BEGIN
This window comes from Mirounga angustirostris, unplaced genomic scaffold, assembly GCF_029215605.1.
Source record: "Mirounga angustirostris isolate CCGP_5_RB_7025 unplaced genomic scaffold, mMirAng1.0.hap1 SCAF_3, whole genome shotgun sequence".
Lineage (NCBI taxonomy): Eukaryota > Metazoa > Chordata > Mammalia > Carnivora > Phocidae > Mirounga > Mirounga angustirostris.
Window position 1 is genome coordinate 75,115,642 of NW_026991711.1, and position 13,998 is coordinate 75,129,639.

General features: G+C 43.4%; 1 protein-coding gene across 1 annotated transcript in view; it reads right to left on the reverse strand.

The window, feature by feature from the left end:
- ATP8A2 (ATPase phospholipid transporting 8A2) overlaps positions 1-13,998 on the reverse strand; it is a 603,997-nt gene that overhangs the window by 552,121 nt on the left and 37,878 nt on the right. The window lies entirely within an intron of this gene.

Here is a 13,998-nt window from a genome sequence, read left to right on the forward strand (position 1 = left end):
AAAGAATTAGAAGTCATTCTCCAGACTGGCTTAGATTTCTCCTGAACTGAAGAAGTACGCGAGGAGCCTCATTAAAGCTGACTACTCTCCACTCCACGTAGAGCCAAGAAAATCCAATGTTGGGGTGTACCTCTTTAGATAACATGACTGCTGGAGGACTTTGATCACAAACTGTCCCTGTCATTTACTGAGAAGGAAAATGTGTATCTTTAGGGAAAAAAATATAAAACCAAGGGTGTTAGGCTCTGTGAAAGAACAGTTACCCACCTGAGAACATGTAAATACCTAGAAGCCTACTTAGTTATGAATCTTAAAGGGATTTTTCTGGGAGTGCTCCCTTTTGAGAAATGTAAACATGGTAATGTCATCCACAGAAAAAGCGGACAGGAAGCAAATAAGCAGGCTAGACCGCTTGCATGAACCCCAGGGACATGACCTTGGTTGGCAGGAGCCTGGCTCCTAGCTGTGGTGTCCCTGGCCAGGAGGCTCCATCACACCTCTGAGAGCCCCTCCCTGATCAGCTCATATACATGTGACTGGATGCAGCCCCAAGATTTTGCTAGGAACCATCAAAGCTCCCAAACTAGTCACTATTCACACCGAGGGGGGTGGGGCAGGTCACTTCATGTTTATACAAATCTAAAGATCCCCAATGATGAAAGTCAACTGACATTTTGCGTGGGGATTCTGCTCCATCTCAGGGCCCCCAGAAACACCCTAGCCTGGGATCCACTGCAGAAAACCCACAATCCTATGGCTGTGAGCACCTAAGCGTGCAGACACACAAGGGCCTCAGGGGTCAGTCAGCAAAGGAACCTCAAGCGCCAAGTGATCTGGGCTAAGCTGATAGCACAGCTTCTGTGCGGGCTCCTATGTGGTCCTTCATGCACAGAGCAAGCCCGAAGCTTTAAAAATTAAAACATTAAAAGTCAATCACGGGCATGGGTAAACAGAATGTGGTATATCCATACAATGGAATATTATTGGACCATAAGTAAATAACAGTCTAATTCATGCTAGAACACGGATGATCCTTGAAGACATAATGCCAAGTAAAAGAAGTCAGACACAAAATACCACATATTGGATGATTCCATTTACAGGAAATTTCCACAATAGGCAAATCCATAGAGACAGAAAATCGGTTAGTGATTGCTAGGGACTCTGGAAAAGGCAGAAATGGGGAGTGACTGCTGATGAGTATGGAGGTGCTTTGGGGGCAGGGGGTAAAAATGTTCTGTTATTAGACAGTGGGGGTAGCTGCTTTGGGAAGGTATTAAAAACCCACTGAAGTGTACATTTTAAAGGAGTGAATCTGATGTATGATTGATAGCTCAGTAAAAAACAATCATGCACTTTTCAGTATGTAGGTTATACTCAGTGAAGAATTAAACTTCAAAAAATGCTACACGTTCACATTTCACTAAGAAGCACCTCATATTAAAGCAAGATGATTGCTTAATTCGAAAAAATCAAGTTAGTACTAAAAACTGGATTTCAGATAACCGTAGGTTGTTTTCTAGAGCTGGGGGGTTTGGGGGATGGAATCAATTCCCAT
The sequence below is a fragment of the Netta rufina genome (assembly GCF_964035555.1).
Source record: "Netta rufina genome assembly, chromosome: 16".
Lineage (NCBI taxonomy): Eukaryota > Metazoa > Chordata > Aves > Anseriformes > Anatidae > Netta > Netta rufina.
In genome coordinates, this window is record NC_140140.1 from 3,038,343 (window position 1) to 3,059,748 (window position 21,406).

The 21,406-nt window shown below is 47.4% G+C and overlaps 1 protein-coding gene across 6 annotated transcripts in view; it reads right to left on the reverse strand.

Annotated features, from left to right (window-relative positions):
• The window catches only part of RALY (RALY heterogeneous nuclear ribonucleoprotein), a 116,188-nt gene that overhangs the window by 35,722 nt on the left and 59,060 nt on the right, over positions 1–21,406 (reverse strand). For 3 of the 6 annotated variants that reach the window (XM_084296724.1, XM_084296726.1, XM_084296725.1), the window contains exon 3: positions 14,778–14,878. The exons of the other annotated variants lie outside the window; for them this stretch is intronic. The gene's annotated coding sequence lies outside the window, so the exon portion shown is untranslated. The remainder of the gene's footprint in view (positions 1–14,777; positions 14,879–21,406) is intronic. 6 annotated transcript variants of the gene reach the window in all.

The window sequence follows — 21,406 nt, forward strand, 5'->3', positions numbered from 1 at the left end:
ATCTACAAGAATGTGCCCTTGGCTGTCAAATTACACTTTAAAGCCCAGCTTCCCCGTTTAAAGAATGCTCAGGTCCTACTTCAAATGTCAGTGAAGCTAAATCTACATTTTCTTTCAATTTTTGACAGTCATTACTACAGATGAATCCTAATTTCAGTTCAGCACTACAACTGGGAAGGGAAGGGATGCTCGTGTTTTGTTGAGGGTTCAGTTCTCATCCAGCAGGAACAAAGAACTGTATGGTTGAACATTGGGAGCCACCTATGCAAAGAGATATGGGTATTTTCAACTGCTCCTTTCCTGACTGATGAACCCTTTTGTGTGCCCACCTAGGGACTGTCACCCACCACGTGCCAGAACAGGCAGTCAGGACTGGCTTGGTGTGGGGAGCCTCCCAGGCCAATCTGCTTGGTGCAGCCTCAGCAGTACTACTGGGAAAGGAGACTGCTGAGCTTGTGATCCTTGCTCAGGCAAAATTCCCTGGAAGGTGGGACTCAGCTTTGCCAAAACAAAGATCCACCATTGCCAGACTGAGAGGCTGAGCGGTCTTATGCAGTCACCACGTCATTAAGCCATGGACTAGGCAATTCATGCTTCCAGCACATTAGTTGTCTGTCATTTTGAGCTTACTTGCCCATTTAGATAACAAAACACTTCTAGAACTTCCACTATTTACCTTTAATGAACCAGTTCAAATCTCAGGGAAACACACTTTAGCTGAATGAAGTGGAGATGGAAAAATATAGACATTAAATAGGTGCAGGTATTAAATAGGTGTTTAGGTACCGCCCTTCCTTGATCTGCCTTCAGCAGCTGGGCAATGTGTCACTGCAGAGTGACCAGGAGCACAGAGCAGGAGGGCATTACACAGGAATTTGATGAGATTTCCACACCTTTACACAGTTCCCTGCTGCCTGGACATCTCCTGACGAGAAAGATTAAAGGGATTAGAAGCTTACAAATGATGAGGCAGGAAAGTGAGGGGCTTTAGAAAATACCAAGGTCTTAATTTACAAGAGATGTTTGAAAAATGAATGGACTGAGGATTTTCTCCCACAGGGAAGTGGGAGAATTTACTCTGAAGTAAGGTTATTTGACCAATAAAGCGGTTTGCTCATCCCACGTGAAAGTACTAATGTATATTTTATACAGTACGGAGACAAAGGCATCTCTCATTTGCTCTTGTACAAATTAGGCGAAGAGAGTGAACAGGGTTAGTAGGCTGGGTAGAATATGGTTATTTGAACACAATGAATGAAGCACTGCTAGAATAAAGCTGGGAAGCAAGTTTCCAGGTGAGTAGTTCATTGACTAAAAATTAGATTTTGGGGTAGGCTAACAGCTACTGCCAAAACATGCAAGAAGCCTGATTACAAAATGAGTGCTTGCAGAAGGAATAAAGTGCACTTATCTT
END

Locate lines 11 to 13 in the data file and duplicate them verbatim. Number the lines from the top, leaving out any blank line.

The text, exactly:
Source record: "Netta rufina genome assembly, chromosome: 16".
Lineage (NCBI taxonomy): Eukaryota > Metazoa > Chordata > Aves > Anseriformes > Anatidae > Netta > Netta rufina.
In genome coordinates, this window is record NC_140140.1 from 3,038,343 (window position 1) to 3,059,748 (window position 21,406).